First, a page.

Clean energy powers Indiana homes, buoys the pandemic economy.
Earlier this year, America surpassed Russia and China as producers of oil and natural gas and supplied more clean energy than coal. Here’s how.
This week, we celebrate Clean Energy Week: a recognition of the innovative, reliable, and affordable renewable energy that is increasingly powering the American economy. Clean energy projects are growing across the country, particularly in Indiana.
New data from the Energy Information Administration backs this up: During the first six months of 2020, wind and solar expanded faster than all other energy sources in the U.S., up 16 percent from just one year ago.
And according to the latest analysis from BloombergNEF, utility-scale wind and solar projects are now the cheapest sources of new-build generation for at least two-thirds of the global population. Yet, this week also represents a substantial opportunity to observe how clean energy is making a difference where Hoosiers reside.
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The COVID-19 pandemic has left every state with new and unprecedented challenges for meeting the economic demands of tomorrow. Today’s renewable energy sector is an answer to addressing these challenges, and Indiana can lead the way. With the right support, the crossroads of America can also become the crossroads for renewable energy development.
To truly understand the economic potential, we can look to the local impact renewable energy has had on communities across the state. EDP Renewables North America’s 51 wind farms and eight solar parks in operation across 16 states are built to generate low-cost, clean energy while creating an economic boost in the communities hosting the projects for decades to come.
EPDR is the fourth-largest wind producer in the U.S., and Indiana has been a key success story for our growth.
EDPR’s seven operating projects in Indiana represent more than 1,000 megawatts of installed wind power capacity. The Meadow Lake Wind Farm that spans Benton and White counties is a proven resource for reliable wind power. As the fourth-largest wind farm in the U.S., the project produces enough clean energy to power more than 200,000 Indiana homes.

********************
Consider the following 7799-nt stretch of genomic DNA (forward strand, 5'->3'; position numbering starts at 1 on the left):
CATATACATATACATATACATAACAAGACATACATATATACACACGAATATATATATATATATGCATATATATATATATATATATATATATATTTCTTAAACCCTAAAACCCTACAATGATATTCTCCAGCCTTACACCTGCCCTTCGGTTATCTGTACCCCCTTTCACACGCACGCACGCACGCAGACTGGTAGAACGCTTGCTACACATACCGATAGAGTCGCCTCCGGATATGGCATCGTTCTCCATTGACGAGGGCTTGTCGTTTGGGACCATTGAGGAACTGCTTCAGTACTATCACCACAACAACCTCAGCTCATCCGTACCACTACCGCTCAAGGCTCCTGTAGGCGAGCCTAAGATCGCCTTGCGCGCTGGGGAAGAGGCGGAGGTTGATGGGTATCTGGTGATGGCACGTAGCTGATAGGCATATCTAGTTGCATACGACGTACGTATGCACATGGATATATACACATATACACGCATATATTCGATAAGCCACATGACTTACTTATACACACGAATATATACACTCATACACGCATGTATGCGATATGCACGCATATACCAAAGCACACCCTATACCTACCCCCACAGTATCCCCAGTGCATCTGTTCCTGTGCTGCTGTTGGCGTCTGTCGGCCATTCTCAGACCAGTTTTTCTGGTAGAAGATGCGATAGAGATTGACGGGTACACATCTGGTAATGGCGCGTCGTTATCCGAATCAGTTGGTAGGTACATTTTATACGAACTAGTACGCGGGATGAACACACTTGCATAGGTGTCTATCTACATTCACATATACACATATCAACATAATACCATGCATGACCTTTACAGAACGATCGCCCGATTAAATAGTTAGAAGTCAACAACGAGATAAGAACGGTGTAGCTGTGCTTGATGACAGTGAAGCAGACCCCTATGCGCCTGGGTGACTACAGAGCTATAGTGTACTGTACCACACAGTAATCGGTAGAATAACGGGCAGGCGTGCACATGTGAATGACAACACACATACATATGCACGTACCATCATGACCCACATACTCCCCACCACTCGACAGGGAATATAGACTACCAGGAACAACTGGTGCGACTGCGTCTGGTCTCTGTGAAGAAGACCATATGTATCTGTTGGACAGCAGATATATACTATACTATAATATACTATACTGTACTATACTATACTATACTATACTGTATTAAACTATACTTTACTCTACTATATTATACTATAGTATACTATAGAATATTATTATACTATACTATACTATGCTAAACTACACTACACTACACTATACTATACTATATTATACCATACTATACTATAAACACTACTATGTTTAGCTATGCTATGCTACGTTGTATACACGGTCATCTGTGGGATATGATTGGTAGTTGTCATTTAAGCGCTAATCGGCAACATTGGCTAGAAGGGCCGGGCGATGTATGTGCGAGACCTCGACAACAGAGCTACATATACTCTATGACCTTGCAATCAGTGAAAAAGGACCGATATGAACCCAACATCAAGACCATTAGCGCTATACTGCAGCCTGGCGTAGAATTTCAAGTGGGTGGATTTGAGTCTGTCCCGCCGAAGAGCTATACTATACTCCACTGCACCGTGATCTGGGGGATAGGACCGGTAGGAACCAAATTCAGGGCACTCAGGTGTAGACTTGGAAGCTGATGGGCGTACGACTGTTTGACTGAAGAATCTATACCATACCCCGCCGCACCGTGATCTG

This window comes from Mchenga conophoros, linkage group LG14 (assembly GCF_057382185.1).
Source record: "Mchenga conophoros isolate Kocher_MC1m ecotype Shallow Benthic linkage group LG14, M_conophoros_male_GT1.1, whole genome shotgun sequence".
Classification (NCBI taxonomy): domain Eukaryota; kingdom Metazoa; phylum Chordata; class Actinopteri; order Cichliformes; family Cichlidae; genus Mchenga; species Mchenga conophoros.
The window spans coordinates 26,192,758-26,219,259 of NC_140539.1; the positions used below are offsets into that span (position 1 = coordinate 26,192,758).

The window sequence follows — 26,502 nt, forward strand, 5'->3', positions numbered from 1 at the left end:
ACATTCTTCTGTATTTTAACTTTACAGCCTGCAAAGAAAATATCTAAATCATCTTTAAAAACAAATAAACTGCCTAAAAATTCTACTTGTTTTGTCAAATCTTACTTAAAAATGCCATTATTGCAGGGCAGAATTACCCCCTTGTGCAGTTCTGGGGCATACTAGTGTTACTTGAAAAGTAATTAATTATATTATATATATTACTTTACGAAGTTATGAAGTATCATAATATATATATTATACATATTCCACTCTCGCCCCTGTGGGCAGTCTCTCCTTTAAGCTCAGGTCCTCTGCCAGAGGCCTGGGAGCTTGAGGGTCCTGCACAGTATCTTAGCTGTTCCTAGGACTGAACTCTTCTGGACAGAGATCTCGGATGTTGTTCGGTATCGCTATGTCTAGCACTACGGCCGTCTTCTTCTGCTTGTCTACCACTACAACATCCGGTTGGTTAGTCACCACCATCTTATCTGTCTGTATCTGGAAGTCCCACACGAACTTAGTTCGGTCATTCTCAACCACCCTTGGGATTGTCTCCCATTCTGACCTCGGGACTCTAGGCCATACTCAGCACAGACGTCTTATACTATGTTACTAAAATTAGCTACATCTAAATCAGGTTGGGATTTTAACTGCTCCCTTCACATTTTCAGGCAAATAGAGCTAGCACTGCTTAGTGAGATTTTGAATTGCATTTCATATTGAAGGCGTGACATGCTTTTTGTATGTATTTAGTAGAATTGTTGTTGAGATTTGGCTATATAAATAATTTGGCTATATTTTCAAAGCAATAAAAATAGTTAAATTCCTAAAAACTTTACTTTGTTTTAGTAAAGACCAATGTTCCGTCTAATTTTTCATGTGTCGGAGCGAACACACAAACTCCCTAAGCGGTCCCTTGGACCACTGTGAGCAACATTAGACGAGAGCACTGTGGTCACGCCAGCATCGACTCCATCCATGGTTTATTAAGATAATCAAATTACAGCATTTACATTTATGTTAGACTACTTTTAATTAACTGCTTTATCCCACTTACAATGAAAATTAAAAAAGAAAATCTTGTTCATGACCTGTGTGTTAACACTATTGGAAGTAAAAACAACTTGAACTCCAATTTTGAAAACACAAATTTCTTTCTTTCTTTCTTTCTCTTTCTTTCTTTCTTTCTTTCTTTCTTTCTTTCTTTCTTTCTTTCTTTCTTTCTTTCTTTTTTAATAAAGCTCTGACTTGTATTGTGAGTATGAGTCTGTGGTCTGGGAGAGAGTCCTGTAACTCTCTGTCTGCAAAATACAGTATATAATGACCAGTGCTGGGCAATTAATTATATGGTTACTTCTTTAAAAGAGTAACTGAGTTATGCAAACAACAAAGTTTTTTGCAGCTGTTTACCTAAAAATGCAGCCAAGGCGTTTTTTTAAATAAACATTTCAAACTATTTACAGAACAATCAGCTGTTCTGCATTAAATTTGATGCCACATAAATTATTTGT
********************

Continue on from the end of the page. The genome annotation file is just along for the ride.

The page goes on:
The Headwaters Wind Farm in Randolph County complements the strong corn and soybean presence in the area and supports local farmers, providing more than $15 million in land lease payments through last year.
Combined, Meadow Lake and Headwaters wind farms have resulted in nearly $87 million in property taxes, land lease payments, and wages, all of which have been spent within 50 miles of the wind farms.
Amid the pandemic, many local governments in Indiana are searching for stable sources of revenue to support them well into the future. Revenue that stays in the community is essential to remain afloat and fuel community growth. EDPR projects meet those needs, and understanding these local impacts are critical for paving the way for new clean-energy development.
The benefits of wind farms are comprehensive and immediately felt by local communities. All types of businesses, including gas stations, restaurants and grocery stores, have benefited from the business activity EDPR projects bring to communities.
The recent challenges of the last several months have shifted the ground beneath our feet. Innovative solutions are not only requested but required. However, 2020 also offers us time to focus our priorities in energy policy and development.
Clean energy projects that are sustainable and far-reaching in their fiscal impact are exactly what renewable energy developers, business leaders, and local officials should look toward when planning Indiana’s future.
Clean Energy Week is a celebration of how far we’ve come, but let this time also serve as a reminder for how renewable energy can be the key to our economic future.
Tom Loturco is the director of development for the Eastern U.S. and Canada at EDP Renewables North America.
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